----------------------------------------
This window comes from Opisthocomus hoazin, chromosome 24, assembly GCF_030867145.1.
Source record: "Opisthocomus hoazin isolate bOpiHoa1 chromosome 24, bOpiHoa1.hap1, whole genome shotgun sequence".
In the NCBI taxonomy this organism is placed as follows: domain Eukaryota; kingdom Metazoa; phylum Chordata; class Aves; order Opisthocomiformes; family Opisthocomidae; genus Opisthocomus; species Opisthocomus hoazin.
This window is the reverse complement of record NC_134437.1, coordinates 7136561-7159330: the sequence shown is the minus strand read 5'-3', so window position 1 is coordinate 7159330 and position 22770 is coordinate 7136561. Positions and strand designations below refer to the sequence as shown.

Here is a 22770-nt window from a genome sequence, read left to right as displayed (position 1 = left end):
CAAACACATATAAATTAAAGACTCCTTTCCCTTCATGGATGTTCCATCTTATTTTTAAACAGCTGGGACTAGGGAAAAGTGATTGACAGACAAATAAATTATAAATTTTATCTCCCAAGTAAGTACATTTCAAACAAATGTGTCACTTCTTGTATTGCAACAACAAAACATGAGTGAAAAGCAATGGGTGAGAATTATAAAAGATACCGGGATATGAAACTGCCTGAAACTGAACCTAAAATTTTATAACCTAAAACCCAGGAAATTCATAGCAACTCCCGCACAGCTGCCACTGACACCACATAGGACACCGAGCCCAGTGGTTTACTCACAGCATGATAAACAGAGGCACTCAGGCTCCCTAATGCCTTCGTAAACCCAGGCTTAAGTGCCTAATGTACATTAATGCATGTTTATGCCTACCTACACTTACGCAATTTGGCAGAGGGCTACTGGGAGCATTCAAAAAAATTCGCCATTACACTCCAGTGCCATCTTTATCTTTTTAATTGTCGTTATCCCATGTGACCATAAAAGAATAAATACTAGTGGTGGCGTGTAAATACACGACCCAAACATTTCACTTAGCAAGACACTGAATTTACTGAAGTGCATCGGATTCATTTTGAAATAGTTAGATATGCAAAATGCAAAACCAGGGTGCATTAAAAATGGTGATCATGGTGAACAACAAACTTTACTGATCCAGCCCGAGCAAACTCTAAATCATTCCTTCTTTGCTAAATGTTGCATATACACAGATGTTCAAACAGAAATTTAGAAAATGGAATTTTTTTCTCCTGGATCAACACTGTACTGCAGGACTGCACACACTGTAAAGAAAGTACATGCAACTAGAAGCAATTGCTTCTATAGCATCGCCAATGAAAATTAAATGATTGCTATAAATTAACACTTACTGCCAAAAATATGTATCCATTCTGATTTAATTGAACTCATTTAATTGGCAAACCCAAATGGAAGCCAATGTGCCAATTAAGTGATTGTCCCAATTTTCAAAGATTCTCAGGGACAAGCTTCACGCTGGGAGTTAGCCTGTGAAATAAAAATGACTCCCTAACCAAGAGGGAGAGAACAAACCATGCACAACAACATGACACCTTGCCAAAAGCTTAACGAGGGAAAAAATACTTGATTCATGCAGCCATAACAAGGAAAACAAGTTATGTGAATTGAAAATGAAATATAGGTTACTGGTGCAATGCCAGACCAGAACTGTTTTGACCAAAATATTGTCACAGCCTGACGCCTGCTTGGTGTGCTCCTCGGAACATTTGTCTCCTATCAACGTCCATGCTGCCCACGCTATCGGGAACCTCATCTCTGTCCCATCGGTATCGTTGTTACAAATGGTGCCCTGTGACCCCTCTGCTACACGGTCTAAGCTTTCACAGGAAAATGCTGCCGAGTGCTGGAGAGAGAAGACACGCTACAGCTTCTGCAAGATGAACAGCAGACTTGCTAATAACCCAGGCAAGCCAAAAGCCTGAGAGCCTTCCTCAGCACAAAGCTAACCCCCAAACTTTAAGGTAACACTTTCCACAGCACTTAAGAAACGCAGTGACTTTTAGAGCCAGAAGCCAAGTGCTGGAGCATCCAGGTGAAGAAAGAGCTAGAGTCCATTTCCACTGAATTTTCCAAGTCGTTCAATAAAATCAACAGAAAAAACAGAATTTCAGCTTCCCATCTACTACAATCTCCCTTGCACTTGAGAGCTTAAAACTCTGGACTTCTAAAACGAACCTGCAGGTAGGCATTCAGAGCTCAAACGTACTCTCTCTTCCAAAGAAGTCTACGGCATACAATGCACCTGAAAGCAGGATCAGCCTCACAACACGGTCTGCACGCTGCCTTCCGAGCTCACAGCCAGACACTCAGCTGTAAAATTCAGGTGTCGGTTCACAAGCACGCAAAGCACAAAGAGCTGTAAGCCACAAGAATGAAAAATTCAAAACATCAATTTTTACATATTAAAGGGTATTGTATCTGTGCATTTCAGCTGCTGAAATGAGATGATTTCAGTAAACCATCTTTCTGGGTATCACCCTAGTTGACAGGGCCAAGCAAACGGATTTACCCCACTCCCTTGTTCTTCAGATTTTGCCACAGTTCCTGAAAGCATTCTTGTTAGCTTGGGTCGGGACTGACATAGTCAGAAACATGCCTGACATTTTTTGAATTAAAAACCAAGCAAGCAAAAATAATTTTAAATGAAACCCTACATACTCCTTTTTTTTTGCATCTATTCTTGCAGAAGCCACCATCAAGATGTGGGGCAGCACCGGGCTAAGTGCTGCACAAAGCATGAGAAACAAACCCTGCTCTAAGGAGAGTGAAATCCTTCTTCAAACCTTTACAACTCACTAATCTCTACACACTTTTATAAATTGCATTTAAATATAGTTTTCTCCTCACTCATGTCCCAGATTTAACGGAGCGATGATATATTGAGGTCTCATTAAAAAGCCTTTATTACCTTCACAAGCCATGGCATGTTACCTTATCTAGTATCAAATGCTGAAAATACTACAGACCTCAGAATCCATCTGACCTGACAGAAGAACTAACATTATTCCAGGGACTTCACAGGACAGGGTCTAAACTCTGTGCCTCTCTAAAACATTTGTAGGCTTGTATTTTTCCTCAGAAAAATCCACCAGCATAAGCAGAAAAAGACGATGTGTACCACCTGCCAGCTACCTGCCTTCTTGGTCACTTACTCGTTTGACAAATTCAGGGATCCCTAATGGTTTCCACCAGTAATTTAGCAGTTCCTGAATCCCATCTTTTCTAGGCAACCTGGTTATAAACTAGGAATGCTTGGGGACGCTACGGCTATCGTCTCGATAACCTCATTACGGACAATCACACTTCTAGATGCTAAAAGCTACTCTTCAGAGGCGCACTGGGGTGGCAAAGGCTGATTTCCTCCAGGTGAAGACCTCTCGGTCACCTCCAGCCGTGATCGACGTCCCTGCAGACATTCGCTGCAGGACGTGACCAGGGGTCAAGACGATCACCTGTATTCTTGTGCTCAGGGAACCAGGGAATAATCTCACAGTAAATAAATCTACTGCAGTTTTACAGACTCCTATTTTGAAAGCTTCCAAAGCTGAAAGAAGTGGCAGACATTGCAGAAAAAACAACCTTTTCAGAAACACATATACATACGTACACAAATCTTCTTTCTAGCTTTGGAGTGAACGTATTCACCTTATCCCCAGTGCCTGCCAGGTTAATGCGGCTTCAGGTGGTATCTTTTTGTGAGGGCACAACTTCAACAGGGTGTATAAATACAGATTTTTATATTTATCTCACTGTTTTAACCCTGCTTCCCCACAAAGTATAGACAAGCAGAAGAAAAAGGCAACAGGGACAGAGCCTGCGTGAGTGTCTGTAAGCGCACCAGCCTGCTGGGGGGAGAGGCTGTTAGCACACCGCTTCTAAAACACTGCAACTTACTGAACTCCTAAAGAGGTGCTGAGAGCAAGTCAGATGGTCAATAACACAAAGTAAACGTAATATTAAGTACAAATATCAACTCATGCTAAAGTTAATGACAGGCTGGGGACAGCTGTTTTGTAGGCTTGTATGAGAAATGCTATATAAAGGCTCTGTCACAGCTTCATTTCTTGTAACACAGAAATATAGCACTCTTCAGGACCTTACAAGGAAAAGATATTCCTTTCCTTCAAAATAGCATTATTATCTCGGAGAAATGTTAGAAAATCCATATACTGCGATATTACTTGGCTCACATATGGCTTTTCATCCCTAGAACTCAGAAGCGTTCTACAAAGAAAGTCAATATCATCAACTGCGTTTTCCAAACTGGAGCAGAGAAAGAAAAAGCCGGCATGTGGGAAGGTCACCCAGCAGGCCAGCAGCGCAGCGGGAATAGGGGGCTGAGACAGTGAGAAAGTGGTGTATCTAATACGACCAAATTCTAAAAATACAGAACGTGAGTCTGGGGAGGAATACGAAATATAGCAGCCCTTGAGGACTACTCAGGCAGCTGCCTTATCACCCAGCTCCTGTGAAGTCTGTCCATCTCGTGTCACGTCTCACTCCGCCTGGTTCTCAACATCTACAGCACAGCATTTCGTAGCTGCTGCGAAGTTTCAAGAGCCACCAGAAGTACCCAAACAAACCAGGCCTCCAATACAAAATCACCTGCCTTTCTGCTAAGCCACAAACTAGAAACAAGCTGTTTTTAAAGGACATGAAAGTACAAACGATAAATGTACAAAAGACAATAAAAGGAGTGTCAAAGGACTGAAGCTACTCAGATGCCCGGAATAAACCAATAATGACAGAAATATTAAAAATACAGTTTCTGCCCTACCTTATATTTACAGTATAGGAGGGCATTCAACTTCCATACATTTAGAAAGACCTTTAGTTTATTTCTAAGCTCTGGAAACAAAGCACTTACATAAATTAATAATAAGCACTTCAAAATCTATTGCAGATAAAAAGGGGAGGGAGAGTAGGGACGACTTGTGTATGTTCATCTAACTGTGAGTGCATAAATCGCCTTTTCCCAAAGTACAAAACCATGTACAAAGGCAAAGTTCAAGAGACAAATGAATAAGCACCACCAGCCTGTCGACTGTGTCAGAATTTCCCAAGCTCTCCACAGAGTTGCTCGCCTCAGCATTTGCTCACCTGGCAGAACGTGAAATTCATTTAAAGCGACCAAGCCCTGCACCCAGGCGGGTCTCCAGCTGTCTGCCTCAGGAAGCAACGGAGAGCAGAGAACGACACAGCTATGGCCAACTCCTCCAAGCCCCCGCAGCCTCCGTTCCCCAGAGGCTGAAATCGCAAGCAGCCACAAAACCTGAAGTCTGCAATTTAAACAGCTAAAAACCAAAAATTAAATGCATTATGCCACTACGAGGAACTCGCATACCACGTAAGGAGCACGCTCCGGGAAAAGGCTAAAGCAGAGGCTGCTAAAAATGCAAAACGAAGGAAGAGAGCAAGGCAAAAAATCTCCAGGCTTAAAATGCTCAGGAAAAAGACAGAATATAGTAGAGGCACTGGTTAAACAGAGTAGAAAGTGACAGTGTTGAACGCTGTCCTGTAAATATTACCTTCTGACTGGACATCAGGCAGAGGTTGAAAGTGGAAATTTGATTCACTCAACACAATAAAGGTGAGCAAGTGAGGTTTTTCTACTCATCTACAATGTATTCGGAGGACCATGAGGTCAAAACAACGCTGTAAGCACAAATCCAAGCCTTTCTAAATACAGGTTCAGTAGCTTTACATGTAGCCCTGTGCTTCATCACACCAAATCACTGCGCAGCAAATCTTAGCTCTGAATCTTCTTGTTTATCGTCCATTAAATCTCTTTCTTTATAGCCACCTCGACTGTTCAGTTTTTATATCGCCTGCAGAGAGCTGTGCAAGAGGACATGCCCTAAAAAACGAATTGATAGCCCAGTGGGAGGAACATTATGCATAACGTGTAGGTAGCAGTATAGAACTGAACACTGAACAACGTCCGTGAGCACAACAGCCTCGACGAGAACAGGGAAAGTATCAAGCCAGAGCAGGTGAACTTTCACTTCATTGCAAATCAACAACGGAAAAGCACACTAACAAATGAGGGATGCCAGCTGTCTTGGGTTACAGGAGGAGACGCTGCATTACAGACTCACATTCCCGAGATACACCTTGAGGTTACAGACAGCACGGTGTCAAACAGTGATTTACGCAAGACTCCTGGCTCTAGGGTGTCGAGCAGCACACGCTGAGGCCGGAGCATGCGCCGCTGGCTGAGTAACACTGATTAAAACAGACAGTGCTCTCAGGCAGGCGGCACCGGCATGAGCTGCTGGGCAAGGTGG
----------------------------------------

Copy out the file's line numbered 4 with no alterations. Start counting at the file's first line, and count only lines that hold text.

This window is the reverse complement of record NC_134437.1, coordinates 7136561-7159330: the sequence shown is the minus strand read 5'-3', so window position 1 is coordinate 7159330 and position 22770 is coordinate 7136561. Positions and strand designations below refer to the sequence as shown.